The church building
Our current church building was completed in 1901. It replaced a small wooden structure which had served the village of Newnham since 1870. At that time Newnham was quite separate from Cambridge, and St Mark’s a daughter church of St Andrew and St Mary, Grantchester. But the village was growing, and in 1918 Newnham became an independent parish.
In contrast to the long, stone-built Gothic churches of the era, St Mark’s was constructed with a mellow red brick, and without a rood screen separating the choir from the congregation. The original architect’s plan shows a narthex or entrance lobby, which was not built at the time owing to shortage of funds. A hundred years later, a centenary project raised funds for a narthex, porch and internal gallery in a modern but sympathetic style – all were dedicated in 2002.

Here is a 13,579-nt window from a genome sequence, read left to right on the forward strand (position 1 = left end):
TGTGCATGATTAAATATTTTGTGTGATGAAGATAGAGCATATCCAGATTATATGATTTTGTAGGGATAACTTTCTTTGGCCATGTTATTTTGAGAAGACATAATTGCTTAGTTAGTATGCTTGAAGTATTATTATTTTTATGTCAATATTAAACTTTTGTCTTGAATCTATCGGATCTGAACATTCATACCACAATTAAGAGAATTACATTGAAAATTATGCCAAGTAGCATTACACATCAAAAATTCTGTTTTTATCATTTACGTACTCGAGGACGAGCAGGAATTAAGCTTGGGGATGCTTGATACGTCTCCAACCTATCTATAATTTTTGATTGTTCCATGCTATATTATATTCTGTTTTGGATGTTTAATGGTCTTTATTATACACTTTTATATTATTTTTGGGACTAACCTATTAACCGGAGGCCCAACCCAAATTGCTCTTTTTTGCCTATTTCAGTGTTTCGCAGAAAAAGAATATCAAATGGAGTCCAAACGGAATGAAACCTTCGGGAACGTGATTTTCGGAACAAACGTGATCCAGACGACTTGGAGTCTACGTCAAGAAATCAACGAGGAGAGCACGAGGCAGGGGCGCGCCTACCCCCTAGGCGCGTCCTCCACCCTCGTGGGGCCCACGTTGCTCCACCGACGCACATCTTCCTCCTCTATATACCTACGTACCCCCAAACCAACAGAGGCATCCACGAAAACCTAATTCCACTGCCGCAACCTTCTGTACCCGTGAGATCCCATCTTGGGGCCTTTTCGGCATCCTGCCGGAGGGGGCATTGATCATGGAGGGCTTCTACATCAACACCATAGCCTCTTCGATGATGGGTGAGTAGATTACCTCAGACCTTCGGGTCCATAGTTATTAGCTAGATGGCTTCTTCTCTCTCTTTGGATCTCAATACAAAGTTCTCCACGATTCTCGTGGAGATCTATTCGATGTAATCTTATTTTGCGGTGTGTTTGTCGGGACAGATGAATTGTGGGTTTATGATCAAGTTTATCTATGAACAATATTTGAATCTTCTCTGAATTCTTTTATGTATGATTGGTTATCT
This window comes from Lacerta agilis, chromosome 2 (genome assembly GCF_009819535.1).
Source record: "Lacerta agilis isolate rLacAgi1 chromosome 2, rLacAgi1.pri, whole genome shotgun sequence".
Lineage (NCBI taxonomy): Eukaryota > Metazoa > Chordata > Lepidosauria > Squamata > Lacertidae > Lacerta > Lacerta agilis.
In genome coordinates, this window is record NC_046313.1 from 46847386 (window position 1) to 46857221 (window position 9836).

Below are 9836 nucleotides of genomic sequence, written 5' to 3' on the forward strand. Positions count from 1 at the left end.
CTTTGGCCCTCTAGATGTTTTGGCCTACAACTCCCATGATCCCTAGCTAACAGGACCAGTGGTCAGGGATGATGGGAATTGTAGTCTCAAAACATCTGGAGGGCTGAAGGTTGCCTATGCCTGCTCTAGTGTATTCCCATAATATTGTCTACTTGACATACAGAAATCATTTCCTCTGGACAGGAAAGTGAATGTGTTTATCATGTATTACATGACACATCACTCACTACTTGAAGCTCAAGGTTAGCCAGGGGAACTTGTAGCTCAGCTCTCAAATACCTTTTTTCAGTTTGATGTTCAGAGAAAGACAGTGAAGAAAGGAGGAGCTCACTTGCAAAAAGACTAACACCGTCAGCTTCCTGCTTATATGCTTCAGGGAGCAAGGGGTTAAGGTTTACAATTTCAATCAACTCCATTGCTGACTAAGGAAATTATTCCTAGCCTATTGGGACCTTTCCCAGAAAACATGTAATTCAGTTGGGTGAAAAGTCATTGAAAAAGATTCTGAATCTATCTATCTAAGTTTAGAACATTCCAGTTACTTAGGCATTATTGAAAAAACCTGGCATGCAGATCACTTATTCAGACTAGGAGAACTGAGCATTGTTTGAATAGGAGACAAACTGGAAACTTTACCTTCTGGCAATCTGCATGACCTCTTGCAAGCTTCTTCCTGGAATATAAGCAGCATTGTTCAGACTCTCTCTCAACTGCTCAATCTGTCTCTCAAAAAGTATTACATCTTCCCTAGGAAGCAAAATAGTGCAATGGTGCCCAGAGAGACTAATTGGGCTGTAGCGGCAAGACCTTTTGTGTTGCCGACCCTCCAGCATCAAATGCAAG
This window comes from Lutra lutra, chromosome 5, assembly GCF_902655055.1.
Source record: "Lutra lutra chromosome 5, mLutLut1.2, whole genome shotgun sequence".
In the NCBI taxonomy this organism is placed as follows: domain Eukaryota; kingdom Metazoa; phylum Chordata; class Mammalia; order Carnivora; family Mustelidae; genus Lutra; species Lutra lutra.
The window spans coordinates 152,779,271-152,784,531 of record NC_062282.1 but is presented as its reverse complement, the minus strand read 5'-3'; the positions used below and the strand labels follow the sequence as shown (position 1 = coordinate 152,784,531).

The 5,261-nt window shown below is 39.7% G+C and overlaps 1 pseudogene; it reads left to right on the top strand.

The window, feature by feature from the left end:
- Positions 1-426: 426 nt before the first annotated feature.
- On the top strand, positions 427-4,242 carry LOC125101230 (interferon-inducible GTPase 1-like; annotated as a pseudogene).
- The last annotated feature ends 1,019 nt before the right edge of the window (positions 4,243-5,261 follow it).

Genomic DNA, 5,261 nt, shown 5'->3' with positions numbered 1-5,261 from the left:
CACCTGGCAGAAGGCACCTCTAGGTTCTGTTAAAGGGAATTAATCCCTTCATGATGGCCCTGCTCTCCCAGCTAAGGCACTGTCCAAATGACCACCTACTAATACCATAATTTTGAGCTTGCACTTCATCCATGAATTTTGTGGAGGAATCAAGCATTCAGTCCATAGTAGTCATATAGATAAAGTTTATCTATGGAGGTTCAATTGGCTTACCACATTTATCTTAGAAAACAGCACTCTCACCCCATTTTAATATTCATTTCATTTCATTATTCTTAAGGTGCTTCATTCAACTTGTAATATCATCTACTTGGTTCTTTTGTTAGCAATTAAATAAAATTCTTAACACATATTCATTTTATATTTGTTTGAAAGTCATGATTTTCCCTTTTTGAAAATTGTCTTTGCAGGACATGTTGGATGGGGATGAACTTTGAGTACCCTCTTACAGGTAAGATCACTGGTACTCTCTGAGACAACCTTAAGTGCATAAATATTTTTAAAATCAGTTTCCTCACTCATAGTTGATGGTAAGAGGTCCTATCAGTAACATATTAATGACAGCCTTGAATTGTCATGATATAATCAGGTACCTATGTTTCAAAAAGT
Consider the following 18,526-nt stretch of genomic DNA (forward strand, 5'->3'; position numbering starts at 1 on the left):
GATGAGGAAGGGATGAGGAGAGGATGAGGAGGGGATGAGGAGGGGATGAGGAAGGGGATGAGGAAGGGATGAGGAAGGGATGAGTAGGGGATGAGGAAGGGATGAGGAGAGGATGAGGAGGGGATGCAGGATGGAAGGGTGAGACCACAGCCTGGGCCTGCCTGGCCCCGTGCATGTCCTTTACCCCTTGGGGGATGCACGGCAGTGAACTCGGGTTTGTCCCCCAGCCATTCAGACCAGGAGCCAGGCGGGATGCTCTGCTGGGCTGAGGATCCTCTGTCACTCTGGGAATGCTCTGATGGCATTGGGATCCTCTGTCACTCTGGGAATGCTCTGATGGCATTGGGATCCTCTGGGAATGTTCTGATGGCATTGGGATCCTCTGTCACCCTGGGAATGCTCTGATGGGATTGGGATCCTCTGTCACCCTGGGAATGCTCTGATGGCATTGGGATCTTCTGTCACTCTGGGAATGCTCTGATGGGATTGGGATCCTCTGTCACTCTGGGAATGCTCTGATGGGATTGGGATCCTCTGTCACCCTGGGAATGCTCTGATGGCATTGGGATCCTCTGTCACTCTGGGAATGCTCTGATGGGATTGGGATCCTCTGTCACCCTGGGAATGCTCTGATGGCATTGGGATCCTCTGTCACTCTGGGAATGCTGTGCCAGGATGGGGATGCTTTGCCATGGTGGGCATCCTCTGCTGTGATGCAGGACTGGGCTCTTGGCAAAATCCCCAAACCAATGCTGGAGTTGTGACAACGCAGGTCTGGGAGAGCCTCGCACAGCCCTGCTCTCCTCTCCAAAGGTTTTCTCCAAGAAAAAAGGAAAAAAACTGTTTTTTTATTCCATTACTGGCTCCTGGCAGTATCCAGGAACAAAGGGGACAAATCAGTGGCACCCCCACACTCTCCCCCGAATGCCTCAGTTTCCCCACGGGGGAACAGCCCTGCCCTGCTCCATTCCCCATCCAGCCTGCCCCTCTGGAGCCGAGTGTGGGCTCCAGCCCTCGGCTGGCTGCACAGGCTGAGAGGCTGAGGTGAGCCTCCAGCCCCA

The original organ, built in 1907, was recently rebuilt to a specification by Paul Hale, organist at Southwell Cathedral. It is now a fine instrument that perfectly matches the space of the building.
St Mark’s has a beautiful, rural burial ground, which includes a memorial garden and wildflower meadow. The burial ground can be found on the south-east side of Barton Road, the A603, about 500 yards south west of junction 12 of the M11. It can be used for any resident of the parish, anyone with a strong connection to the parish, anyone who dies in the parish, or anyone else with special permission from the vicar, regardless of faith.